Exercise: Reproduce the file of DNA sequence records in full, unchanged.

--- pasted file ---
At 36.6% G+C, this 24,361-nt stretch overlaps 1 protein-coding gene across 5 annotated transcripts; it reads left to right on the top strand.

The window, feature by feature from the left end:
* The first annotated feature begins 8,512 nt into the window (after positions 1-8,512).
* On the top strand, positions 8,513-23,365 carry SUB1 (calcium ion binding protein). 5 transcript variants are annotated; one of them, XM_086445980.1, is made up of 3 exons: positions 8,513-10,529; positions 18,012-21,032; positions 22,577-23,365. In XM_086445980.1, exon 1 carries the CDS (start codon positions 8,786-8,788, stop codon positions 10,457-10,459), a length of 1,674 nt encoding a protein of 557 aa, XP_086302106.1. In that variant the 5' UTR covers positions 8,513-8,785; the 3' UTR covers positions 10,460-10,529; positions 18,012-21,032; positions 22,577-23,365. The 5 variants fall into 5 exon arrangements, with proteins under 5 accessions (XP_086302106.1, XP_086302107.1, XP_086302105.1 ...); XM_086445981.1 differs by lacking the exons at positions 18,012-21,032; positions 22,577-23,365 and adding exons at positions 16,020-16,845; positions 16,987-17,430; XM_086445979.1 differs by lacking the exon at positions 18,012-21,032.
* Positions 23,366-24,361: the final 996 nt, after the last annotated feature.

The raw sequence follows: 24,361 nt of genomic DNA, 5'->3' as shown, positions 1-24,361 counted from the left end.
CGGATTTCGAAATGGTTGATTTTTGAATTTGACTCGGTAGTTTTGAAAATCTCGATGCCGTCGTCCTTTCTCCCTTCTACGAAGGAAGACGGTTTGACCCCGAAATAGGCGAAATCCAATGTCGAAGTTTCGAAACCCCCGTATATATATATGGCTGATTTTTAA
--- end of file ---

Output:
At 36.6% G+C, this 24,361-nt stretch overlaps 1 protein-coding gene across 5 annotated transcripts; it reads left to right on the top strand.

The window, feature by feature from the left end:
* The first annotated feature begins 8,512 nt into the window (after positions 1-8,512).
* On the top strand, positions 8,513-23,365 carry SUB1 (calcium ion binding protein). 5 transcript variants are annotated; one of them, XM_086445980.1, is made up of 3 exons: positions 8,513-10,529; positions 18,012-21,032; positions 22,577-23,365. In XM_086445980.1, exon 1 carries the CDS (start codon positions 8,786-8,788, stop codon positions 10,457-10,459), a length of 1,674 nt encoding a protein of 557 aa, XP_086302106.1. In that variant the 5' UTR covers positions 8,513-8,785; the 3' UTR covers positions 10,460-10,529; positions 18,012-21,032; positions 22,577-23,365. The 5 variants fall into 5 exon arrangements, with proteins under 5 accessions (XP_086302106.1, XP_086302107.1, XP_086302105.1 ...); XM_086445981.1 differs by lacking the exons at positions 18,012-21,032; positions 22,577-23,365 and adding exons at positions 16,020-16,845; positions 16,987-17,430; XM_086445979.1 differs by lacking the exon at positions 18,012-21,032.
* Positions 23,366-24,361: the final 996 nt, after the last annotated feature.

The raw sequence follows: 24,361 nt of genomic DNA, 5'->3' as shown, positions 1-24,361 counted from the left end.
CGGATTTCGAAATGGTTGATTTTTGAATTTGACTCGGTAGTTTTGAAAATCTCGATGCCGTCGTCCTTTCTCCCTTCTACGAAGGAAGACGGTTTGACCCCGAAATAGGCGAAATCCAATGTCGAAGTTTCGAAACCCCCGTATATATATATGGCTGATTTTTAA